\$\begingroup\$ re 1) what about optimising the index ordering for cache performance? there are algorithms for this even. like k-cache reordering. re 3) what about the overhead of the index buffer itself? sometimes tri-stripping results in less data to upload... although its not the common case. \$\endgroup\$ – jheriko Nov 5 '15 at 3:20
1
\$\begingroup\$

If the positions are always the same you can even do without any buffers by storing the array in the shader and using gl_VertexID to select the vertex in the vertex shader.

#version 330 core

const vec3 data[4] = vec3[]
(
//Triangle 1
vec3(1,1,0),
vec3(1,0,0),
vec3(0,0,0),

//Triangle 2
vec3(1,0,0),
vec3(0,1,0),
vec3(0,0,0)
);

void main()
{
  gl_Position = vec4( data[ gl_VertexID ], 1.0);
}
\$\endgroup\$
  • \$\begingroup\$ And when rendered with instancing, you can set a point, rotation and scale per instance. \$\endgroup\$ – Lasse Oct 24 '15 at 16:39
  • \$\begingroup\$ @ratchet freak Positions won't always be the same, as this is for terrain(and I can't use triangle_strips as that would be very hard to implement in a proper way, because it's voxel based). I simply need to know if I should use index or non-index drawing. Or even the old display lists, if that would be faster. \$\endgroup\$ – KaareZ Oct 24 '15 at 17:15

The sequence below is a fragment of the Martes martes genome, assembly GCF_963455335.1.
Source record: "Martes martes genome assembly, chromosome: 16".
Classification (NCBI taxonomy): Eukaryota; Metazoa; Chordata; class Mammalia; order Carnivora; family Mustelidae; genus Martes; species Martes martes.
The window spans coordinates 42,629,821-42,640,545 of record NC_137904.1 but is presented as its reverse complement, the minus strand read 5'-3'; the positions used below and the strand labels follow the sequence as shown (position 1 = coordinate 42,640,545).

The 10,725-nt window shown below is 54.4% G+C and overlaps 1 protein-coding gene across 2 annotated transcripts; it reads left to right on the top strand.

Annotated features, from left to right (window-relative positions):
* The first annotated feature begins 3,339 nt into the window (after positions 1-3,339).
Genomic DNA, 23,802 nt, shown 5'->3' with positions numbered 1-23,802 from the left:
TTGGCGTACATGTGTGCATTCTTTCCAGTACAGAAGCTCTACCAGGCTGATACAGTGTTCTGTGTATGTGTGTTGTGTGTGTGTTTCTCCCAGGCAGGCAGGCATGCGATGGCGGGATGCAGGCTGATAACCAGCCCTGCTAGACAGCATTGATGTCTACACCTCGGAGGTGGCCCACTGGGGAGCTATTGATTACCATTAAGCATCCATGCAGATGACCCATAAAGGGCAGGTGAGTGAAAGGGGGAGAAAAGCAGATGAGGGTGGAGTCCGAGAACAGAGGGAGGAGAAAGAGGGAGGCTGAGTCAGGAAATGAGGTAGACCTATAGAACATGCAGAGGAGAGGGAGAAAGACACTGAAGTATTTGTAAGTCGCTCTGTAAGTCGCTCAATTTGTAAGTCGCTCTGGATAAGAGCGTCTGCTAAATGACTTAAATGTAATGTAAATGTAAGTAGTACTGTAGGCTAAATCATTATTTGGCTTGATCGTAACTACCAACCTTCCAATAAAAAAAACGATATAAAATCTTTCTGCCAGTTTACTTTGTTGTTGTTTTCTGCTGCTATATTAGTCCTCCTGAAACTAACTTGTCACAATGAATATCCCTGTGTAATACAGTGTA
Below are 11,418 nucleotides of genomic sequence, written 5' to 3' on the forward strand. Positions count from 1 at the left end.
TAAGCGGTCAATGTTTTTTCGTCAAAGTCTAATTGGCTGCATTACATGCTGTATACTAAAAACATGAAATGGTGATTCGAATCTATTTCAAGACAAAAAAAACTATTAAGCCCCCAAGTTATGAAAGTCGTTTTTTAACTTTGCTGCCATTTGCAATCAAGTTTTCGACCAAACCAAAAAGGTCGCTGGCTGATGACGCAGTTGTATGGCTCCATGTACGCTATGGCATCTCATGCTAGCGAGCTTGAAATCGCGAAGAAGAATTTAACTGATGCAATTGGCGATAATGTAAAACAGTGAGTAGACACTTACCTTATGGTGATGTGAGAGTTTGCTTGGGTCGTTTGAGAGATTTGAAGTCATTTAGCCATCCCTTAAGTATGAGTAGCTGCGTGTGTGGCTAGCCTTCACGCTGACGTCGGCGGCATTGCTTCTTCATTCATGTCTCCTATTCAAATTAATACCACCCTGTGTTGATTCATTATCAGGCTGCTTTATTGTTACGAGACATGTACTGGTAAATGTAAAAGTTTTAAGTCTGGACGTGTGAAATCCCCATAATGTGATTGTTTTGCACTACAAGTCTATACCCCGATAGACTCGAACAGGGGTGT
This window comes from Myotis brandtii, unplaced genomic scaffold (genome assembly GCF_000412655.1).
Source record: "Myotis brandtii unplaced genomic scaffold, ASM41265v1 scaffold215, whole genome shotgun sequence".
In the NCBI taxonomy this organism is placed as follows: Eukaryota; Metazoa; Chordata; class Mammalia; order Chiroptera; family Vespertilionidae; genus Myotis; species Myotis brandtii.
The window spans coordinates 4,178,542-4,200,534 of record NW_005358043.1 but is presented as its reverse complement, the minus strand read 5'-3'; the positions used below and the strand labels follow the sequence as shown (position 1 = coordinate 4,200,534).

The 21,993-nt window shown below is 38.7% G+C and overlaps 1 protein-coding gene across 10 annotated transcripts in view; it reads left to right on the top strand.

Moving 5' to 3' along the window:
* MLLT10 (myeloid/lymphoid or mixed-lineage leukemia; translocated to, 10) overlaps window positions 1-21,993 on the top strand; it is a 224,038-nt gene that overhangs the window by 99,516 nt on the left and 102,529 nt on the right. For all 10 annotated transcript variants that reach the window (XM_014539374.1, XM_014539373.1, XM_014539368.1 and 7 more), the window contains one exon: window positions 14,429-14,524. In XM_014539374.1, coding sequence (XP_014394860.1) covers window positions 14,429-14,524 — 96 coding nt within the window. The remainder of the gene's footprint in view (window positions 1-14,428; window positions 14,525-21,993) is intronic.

• \$\begingroup\$ @KaareZ You can still use uniforms to change the position. Or use instancing to pass per face data. \$\endgroup\$ – ratchet freak Oct 24 '15 at 17:33
0
\$\begingroup\$

as with all performance things, don't guess, profile it to find out.

it will vary depending on the hardware and very many complicated factors. measuring it by profiling will automagically consider all of these things for you without you needing to know anything about them.

\$\endgroup\$
-1
\$\begingroup\$

My assumption is that using indexing for vertices would be slower.

I misunderstood the original question, but here is the answer for color indexing. I am guessing the same rules would apply for vertex indexing (without loss of precision), but that is just a guess.